In the film Lost In Translation, Bill Murray’s aging movie star character stars in a Japanese whiskey commercial. After delivering his lines, he is prodded by the director via a well-meaning translator to do it again “with more intensity!

He seems confused. What does more intensity really mean?

It’s a question we grapple with here at Sea Change too. How can you measure the intensity or strength of donor relationships with organizations they support and why?

Bill Murray

Intensity is an extreme degree of strength, force, energy, or feeling. Typically, we find the more intensity a donor feels about an organization, the more likely they are to stick around (even during tough economic times) and to upgrade into higher levels of giving.

In our recent study of 6,000 midlevel donors representing 36 organizations, The Missing Middle Part Four, we found that donors who showed high levels of intensity — by listing the surveying organization as their most important group — were two times as likely to say they would increase their giving.

But the competition for that top spot is fierce. In the same study, we found that midlevel donors give on average to 14.5 organizations per year.

So how can you measure intensity? We start by asking.

  1. We often use the Net Promoter Score to measure intensity and to improve on the donor experience. It’s a simple set of questions.
    • On a 0-to-10 scale, how likely is it that you would recommend supporting [ORG] financially to a friend or colleague? What is the primary reason for your score?
    • Donor responses to the first question allow you to classify them as promoters (9–10), passives (7–8) or detractors (0–6). The responses also enable you to create a Net Promoter Score (NPS®), which is simply the percentage of promoters minus the percentage of detractors.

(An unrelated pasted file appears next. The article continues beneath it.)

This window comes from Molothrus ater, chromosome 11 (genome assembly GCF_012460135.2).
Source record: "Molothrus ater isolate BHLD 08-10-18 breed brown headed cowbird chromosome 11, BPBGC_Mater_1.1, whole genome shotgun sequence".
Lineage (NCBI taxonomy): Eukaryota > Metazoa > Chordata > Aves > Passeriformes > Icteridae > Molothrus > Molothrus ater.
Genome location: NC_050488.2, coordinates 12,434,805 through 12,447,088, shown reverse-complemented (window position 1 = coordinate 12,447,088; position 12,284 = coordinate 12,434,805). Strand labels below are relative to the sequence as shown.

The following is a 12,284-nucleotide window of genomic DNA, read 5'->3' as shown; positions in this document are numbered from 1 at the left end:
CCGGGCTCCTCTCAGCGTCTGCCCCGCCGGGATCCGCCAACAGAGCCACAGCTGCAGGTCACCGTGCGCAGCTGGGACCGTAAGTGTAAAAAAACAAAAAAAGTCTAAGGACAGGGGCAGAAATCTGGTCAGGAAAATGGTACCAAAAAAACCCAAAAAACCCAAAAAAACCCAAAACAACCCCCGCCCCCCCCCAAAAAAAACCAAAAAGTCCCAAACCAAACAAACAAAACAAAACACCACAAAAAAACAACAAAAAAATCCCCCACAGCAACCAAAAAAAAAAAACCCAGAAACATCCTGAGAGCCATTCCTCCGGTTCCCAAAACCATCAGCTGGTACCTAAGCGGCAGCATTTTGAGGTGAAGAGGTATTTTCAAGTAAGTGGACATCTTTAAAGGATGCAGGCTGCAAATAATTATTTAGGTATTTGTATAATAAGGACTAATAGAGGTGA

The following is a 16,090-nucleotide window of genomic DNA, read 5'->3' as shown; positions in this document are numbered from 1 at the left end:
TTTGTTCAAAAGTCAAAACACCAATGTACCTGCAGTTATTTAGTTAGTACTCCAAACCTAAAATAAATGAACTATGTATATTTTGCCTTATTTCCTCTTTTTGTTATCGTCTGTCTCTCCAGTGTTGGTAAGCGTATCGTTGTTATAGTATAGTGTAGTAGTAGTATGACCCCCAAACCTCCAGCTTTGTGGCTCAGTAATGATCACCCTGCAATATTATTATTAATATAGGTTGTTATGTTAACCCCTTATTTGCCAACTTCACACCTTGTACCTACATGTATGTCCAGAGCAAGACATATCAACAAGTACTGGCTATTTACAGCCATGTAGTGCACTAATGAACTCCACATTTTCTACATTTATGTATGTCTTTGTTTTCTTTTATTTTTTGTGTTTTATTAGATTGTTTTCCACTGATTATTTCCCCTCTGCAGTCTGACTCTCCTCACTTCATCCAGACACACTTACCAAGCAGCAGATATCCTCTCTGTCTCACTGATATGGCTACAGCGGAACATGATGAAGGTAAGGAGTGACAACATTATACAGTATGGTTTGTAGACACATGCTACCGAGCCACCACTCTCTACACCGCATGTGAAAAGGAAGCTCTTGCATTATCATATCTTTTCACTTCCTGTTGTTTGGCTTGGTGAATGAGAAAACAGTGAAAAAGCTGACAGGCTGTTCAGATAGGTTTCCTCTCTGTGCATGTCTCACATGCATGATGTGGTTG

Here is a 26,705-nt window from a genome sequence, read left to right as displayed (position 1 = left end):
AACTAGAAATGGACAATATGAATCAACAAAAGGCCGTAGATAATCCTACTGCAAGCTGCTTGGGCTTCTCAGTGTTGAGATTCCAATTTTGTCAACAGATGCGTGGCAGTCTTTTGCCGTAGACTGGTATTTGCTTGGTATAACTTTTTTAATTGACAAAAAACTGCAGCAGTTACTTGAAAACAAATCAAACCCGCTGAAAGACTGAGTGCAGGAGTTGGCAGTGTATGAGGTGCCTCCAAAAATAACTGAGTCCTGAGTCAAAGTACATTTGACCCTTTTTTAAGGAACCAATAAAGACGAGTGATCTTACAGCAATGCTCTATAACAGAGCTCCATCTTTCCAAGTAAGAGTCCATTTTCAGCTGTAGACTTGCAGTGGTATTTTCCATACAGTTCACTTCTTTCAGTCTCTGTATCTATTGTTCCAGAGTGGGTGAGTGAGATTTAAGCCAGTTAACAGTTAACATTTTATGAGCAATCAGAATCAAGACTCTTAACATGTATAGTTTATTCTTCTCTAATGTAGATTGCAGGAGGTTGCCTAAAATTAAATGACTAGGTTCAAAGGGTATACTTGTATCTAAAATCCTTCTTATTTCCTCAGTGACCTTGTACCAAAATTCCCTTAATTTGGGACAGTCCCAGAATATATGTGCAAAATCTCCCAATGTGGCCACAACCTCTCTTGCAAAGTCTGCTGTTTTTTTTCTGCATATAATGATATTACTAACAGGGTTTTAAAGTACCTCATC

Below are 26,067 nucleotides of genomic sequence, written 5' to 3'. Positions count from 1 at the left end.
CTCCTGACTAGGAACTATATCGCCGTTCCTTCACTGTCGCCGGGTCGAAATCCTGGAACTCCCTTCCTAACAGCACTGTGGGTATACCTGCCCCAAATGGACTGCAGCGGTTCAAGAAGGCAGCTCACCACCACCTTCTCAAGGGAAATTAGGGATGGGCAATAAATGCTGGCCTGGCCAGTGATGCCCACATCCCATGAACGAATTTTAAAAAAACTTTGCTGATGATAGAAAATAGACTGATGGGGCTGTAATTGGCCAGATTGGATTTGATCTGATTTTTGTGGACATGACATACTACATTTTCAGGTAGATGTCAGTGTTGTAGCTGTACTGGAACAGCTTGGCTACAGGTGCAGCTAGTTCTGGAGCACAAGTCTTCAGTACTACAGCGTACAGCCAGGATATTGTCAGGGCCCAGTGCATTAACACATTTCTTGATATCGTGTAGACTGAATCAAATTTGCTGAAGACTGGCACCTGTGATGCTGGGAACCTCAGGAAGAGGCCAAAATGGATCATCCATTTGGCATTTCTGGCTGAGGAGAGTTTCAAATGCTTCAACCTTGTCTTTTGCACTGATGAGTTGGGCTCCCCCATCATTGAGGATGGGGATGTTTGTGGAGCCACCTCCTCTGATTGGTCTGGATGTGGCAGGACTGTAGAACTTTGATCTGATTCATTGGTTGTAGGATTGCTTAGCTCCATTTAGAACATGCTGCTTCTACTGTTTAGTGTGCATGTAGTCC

• Donor responses to the second question allow you to understand why they answered the way they did.
    • The higher the score, the higher the intensity. Then, you can dig into the open end responses to question two to understand why you scored that way and what you might do to improve.
  2. We also look at “top box” answers to measure intensity. The top box is the highest rating on a scale question.
    • For instance, let’s say you ask this question: “How well do each of the following describe WHY you support [ORG]? Use a scale from 1 to 5 where “5” means it describes perfectly and “1” means it doesn’t describe at all.It is an organization I trust
      I can see the impact of my support
      It is aligned with my values
      It is an organization I have an emotional connection with
      It feels relevant to me personally
    • The top box answer represents donors who answer 5 to the prompts. Donors who answer 3 and 4 are likely satisfied, but they don’t have the same intense feeling as donors who answer 5.

Many clients are leveraging the Sea Change Insight Panel® to measure intensity of donor relationships via regular listening activities (surveys and zoom groups) that aim to gather actionable insights (like intensity) from donors while making them feel heard and valued.

But you can do this yourself at home by designing a supporter survey with intensity in mind.